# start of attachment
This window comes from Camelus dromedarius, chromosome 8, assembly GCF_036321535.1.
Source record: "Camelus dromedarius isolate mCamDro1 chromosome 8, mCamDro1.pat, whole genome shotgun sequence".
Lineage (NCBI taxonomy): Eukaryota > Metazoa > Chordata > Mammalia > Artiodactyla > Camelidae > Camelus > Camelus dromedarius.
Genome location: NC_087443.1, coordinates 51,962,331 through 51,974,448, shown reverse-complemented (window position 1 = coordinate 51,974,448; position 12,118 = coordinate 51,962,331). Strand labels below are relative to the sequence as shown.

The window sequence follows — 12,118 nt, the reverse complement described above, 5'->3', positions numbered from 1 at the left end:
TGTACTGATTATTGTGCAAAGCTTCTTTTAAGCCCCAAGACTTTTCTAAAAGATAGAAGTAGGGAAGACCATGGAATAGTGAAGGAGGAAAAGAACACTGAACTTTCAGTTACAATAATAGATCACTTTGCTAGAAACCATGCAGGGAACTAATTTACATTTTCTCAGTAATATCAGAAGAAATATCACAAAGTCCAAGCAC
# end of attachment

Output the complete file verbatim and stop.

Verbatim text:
This window comes from Camelus dromedarius, chromosome 8, assembly GCF_036321535.1.
Source record: "Camelus dromedarius isolate mCamDro1 chromosome 8, mCamDro1.pat, whole genome shotgun sequence".
Lineage (NCBI taxonomy): Eukaryota > Metazoa > Chordata > Mammalia > Artiodactyla > Camelidae > Camelus > Camelus dromedarius.
Genome location: NC_087443.1, coordinates 51,962,331 through 51,974,448, shown reverse-complemented (window position 1 = coordinate 51,974,448; position 12,118 = coordinate 51,962,331). Strand labels below are relative to the sequence as shown.

The window sequence follows — 12,118 nt, the reverse complement described above, 5'->3', positions numbered from 1 at the left end:
TGTACTGATTATTGTGCAAAGCTTCTTTTAAGCCCCAAGACTTTTCTAAAAGATAGAAGTAGGGAAGACCATGGAATAGTGAAGGAGGAAAAGAACACTGAACTTTCAGTTACAATAATAGATCACTTTGCTAGAAACCATGCAGGGAACTAATTTACATTTTCTCAGTAATATCAGAAGAAATATCACAAAGTCCAAGCAC